Only those who dare truly live.
-Ruth Freedman


Austin, TX



Karen Bantuveris, VolunteerSpot


  • Karen Bantuveris, a management consultant working-mom, became a Girl Scout leader and PTA board member once her daughter entered school.
  • Shocked at all the ‘little things’ that made volunteering a hassle and fueled by frustration with reply-all emails, clipboards, Online! Groups, and late night reminder messages... she decided to do something about it.
  • VolunteerSpot launched in Spring, 2009 with the mission of enabling ANYONE to quickly mobilize and coordinate volunteers in their community, congregation and social network. VolunteerSpot's simple sign up application makes it easy for community members to participate and say YES to volunteering. No waiting for approvals and passwords, no software to install, just easy, free scheduling and sign up tools for everyday heroes making a difference.
  • [Photo by René Lego Photography]
  • I was the accidental entrepreneur and so I didn't exactly choose to locate my company in Austin, I was in Austin when I chose to become an entrepreneur. And VolunteerSpot was started out of my personal frustration of reply-all email  flooding my Blackberry as a working mom.
  • And so I decided to fix that problem bycreating this this online coordination tool and in doing so um... I ended up becoming, um... the CEO of a tech company.
  • Now, I don't think I could have done that in any city other than Austin, because what's phenomenal about Austin is how accessible mentors are, how accessible resources are... I was able to  learn how to launch a tech company in Austin because I  was located here.
  • With more than two million users and growing we are the leading online coordination tool, making it easy for people everywhere to join together and make a difference in their local communities and schools.
  • And what's so fun about VolunteerSpot is we've grown almost entirely organically,because what we do is we help people, um... whether it's a room mom or PTA parent or a teen parent or someone working for s non-profit or working for their faith group, organize together and make it easy to sign up, schedule, and fundraise with  the people that are trying to do their good work.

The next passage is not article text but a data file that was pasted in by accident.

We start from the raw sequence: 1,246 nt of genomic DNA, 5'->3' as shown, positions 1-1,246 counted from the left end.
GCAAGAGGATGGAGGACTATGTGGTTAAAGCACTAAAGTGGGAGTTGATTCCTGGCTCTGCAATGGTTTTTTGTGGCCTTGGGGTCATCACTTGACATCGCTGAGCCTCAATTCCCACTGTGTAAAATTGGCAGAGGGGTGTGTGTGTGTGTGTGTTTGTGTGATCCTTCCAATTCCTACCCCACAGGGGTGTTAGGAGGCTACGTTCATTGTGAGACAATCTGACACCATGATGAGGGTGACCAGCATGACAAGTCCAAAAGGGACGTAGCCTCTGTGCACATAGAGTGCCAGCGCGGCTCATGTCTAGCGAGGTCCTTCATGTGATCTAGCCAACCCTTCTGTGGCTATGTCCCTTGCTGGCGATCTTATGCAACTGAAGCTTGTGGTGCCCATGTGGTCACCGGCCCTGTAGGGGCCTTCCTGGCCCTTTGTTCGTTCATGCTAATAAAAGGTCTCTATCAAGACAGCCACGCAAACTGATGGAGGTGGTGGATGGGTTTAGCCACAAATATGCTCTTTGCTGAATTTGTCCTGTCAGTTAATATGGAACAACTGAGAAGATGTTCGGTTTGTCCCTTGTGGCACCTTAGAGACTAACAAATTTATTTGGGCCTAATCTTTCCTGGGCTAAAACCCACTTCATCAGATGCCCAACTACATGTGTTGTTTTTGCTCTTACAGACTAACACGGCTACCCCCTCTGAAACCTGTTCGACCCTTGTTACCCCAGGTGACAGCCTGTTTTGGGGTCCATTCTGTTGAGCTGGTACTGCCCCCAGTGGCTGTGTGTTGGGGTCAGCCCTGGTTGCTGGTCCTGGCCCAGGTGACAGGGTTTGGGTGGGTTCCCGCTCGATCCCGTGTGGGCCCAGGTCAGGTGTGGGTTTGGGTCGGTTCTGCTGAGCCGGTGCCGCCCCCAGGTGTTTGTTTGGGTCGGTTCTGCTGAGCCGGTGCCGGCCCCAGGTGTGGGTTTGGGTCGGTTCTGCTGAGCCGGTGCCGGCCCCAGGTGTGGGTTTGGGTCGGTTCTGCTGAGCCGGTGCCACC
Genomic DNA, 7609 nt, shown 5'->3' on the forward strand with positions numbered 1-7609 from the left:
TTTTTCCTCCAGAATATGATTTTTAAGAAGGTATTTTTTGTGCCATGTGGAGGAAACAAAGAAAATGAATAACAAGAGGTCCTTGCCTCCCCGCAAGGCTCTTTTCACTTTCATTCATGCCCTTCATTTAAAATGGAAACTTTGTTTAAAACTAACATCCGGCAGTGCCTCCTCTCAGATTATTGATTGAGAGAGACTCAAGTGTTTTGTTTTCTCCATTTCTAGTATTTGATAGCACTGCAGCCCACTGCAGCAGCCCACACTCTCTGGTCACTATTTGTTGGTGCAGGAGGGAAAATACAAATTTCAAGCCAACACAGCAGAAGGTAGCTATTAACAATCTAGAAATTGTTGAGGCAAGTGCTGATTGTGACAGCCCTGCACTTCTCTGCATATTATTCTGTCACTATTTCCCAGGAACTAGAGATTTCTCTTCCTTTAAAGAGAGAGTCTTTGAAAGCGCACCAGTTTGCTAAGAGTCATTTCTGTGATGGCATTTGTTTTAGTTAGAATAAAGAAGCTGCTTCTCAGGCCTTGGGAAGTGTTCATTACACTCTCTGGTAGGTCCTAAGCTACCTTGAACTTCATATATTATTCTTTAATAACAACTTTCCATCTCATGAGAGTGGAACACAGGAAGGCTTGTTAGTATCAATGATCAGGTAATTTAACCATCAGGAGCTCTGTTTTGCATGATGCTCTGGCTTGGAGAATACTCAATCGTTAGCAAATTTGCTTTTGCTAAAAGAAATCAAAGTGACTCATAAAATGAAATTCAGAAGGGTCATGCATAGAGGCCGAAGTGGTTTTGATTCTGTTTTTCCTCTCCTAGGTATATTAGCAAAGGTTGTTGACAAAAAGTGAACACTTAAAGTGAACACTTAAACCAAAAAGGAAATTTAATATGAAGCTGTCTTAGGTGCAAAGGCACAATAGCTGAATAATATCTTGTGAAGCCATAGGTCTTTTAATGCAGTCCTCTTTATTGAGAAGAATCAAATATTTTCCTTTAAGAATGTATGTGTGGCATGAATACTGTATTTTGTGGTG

• So we quickly pollinate, once we get into a community, we quickly spread because it's the most influential people in those communities who are doing all the organizing and that's how we've been growing and growing.
  • In our peak season, we add about fifty thousand users a week on which is really exciting and we've done it on a really minuscule marking  spend.
  • What makes VolunteerSpot successful and very interesting is  our ability to collect the most affluent, influential women in every community in  America and they come to VolunteerSpot, and they come back year after year and they bring their friends.
  • So we are intensely viral and that's what brands are interested in that want to reach this community and so if we like to say we're a sheep in sheep's clothing: not only do we reach these women, we make their lives easier, and we're able brands to the table um... that that wanna connect with these women in a very high engaged manner.
  • I think the biggest advice I have for up-and-coming tech entrepreneurs is to ask lots of questions. Every start-up is different, every community is different, every customer base is different. So um... get out there and talk to as many people who have either worked in like industries, uh... with similar products or unlike industries with similar products and find out what you can learn from them, what mistakes did they encounter, talk to people who are on the boards of various companies and see what you can learn that can help you be successful, and to try to find advisors and partners that can bring insights and perspectives to your business that's different than um... what you bring to the table.
  • As an entrepreneur, if you're getting ready to raise money i would highly encourage you to talk to other entrepreneurs who have raised money. Find out how they did it, look at their decks, look at the kinds of questions they were asked and I would start talking and having informal conversations with investors, letting them know you're going to be raising money soon.
  • And start your pitch. Start the conversation and understand what kinds of questions do they have, because the more informal conversations you can have the more you can start preparing for your formal pitch and your formal deck and you'll be able to overcome some of the objections they have or you'll be able to tell them that special sauce makes your company, that, in those conversations, you're gonna see what's interesting to them.
  • And so I can't think encourage entrepreneurs enough to go early, go often, just let them know: I'm not fund raising yet, but I'm going to be soon, let me get some feedback from you.
  • The fun thing  about that is several people that we had those early conversations with came nto our deal because they got to see we did everything we said we were going to do and we were able to take their feedback and wrap it into the company uh...and build out the pieces we needed to set up for success.
  • One of the benefits of Austin is people here will answer questions for you, they're very forthcoming in uh... in what's working for them, what best practices work for them. Lots people are willing to participate with you on um... an early stage basis so um... and that's again I don't think i could've started VolunteerSpot in another place.The magic of Austin is the magic of people's willingness to partner and try and mentor each other.